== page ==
Sequel To DEADGIRL.
Transformed into a “phantom” by her own titanic will to live, Lucy must feed on the essence, memories, and emotions of others to keep herself solid. After defeating her Grim Reaper and learning that she could survive without hurting people, Lucy thought the madness was finally over. Her cravings for essence under control, Lucy tries to live a normal life. Apparently you have to be alive for that to work, though, as Lucy learns that one of her friends is more than she appears.
She insists that Lucy, with her ghostly abilities and tentative immortality, can join her in the fight to help those in need. Thrust into the role of teenage savior, Lucy Day finds herself battling a pack of voyeuristic serial killers, a mysterious and deadly wraith, and the idea that she might actually have to start dating again sometime this century.
Excerpt from my review - originally published at Offbeat YA.
Pros: Main lead gets you hooked. Story has something in it for everyone: pain and fun, epic and normalcy (um, not so much), dating and acting, growing up and staying alive (sort of).
Cons: Some teen drama/angst. Almost-love-triangle with an additional complication. Pop culture references galore (some of them slightly out of the characters' reach IMO).
WARNING! Gang violence and almost rape. Teen sex (nothing overly graphic, and protection is used).
Will appeal to: Those who like a determined, yet complex protagonist who can sneak into their heart, coupled with a great ensemble cast. Those who like adrenaline reads. Those who are into theater. Those who don't mind a small dose of romance. Those who don't mind a huge dose of wisecracks.
First off...DISCLAIMER: I received this novel from Curiosity Quills in exchange for an honest review. And the author being B.C. Johnson, you all know I've been campaigning for his first Deadgirl book with all my might since 2012, when the original version came out. Also, B.C. Johnson and me have stayed in touch, if sporadically, for the whole time. I'm not what you would call a friend of his though, only a fan of his work. And an unbiased one :). As usual, this review is the love child of my penchant for quirky, uniquely worded books and B.C. Johnson's ability to deliver them. Here goes...
I might as well get it off my chest: I'm still partial to Book 1, and probably always will. It was fresh, unexpected and exciting. It was happily void of the usual teen drama (Lucy's tentative romance with Zach hardly qualified as such) and full of powerful imagery. It introduced me to one of the better developed characters I've ever met. And it didn't even need a sequel.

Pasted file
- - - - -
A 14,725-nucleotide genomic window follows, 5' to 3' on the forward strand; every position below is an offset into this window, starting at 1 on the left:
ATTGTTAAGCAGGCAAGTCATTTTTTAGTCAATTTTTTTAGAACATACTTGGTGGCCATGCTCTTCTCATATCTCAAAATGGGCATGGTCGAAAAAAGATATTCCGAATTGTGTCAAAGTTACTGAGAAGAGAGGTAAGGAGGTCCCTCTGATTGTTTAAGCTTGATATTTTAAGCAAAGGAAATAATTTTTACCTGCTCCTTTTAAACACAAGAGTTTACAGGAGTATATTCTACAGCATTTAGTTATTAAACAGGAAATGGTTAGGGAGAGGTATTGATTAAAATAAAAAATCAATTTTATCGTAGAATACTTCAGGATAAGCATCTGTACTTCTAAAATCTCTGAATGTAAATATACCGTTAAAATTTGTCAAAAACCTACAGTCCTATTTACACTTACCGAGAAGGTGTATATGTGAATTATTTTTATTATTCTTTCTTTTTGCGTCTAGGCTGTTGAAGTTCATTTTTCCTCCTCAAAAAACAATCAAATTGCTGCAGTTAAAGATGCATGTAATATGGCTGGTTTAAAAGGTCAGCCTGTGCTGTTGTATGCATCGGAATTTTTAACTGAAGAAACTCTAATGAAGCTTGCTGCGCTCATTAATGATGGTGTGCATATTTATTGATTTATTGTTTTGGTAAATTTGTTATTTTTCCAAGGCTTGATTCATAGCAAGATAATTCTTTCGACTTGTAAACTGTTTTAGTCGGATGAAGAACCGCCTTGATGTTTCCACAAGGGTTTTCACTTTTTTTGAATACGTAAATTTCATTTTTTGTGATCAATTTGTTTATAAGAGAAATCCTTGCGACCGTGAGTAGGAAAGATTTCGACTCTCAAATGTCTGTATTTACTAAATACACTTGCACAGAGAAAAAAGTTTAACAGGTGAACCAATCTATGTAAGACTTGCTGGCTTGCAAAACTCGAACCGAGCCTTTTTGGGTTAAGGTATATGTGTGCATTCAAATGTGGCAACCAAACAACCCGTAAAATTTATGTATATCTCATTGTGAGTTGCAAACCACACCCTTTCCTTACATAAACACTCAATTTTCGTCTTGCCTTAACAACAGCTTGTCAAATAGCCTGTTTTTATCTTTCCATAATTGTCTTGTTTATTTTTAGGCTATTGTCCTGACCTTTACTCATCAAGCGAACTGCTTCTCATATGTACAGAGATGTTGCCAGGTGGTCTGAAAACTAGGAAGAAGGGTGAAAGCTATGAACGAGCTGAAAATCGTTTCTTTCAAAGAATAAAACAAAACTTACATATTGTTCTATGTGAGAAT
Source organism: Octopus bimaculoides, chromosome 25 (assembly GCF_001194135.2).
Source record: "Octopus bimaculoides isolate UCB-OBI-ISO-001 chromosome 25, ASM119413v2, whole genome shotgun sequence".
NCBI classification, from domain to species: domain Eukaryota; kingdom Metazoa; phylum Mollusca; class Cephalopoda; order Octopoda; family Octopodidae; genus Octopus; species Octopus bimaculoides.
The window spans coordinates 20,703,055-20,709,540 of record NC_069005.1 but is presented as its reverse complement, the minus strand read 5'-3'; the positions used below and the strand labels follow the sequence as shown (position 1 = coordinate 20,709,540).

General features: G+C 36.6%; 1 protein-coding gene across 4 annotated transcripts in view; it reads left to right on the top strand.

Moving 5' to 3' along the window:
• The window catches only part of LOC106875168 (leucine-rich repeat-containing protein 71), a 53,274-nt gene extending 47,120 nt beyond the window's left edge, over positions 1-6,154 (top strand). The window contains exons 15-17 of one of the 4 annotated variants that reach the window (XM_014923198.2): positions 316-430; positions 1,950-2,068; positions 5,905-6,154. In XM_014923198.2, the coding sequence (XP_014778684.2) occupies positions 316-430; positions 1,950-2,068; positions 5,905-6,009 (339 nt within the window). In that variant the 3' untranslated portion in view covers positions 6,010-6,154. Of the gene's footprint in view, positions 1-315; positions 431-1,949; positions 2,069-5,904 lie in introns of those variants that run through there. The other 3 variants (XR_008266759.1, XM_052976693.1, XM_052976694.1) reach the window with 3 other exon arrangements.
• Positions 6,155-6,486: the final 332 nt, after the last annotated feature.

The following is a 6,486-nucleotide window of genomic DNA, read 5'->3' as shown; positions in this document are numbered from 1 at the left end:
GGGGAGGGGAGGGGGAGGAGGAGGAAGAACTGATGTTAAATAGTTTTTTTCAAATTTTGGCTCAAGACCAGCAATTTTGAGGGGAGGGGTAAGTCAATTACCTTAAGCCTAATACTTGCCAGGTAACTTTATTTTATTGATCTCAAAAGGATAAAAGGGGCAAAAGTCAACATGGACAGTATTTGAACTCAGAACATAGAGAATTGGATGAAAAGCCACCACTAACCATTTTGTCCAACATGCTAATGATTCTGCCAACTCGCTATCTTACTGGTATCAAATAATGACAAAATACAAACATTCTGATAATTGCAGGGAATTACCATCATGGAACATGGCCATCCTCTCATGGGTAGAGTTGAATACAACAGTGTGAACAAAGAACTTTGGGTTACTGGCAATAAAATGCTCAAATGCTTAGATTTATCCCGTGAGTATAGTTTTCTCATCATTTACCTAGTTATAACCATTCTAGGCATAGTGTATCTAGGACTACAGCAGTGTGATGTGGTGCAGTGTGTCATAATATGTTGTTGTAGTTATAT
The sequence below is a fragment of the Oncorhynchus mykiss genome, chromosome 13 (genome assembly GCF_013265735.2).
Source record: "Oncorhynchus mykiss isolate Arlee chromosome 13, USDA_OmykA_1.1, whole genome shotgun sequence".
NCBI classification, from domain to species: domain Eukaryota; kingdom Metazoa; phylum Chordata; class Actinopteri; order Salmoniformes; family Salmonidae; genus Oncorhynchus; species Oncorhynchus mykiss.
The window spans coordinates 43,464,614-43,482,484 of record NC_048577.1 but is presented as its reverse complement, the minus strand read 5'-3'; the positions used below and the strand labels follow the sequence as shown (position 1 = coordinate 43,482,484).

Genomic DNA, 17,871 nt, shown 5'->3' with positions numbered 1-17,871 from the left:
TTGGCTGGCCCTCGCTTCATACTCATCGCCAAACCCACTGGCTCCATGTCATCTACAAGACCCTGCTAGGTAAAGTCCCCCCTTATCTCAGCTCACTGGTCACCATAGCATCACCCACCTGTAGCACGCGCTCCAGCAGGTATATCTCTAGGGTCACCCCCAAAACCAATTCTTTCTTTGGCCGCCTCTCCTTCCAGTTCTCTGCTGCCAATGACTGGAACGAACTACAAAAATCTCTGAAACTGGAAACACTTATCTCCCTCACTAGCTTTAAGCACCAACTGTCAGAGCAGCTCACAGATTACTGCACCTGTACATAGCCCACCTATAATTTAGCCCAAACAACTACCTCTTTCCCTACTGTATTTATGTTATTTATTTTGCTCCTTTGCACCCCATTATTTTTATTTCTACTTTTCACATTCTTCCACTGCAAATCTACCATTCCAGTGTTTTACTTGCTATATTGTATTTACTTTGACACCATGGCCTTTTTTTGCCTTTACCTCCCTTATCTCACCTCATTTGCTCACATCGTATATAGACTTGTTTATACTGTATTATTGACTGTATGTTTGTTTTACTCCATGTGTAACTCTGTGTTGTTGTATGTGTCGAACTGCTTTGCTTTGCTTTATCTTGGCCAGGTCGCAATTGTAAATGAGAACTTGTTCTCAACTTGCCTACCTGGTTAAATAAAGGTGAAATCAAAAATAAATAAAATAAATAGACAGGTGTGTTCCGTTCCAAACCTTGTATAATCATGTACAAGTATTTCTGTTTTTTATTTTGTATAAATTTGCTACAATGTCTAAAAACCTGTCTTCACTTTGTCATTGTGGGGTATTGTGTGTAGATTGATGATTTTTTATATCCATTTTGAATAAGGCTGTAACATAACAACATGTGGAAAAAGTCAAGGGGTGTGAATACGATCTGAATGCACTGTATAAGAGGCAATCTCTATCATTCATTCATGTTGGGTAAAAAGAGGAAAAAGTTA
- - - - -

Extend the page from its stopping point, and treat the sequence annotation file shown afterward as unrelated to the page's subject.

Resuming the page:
Now, you might wonder why - given this premise - I'm awarding 5 stars to the second installment as well. And you might suspect that I'm being nice to the author because I'm talking to him on a semi-regular basis, or because I'm trying to milk more free books from him/his publisher (despite my disclaimer). OK, the truth? Even if Deadgirl: Ghostlight isn't a perfect book (we'll get to that later), I found myself comparing it to all my 4 and 4.5 star novels, and I realised that I loved it so much more than them. That it had an impact on my heart and mind they lacked, if for a tiny margin. That I cared for the characters and loved to journey with them too much for detracting half stars. Coming from a middle aged lady, and what with the series centering on a bunch of teens none of which resembles me at ANY age, I suppose this is testament enough to the author's skill of engaging with readers :).
THE (UN)USUAL MESS
Unlike Book 1 (which was a non-stop ride spanning a few days), the second installment of Deadgirl follows Lucy and her friends for a whole year, and alternates supernatural/paranormal incidents with teen drama and a bunch of cozy (so to speak) moments. We follow Lucy while she's trying to adjust to her unlife and learn the ropes, use her powers for the greater good (which puts her in grave danger, because apparently, not being alive doesn't mean you're immune to misery), joggle parents, friends and school, and unsuccessfully stay away from potential heartbreak (i.e. dating). The variety makes for an entertaining, multifaceted, always surprising read. There's also a fresh and lively theater subplot - the author worked as a stage hand for a while, which I guess explains his confidence with this particular environment. But the acme of the book for me is the scene where Lucy finds her whole being (or unbeing) challenged, and it takes all her strenght to believe in herself, whatever she is. For all her paranormal gifts, Lucy is not a superheroine - she covers all the spectrum from weak to strong (though she definitely leans towards the strong end), and her real weapons are her emotions and willpower. Which is why she managed to escape death-death in the first place... [...]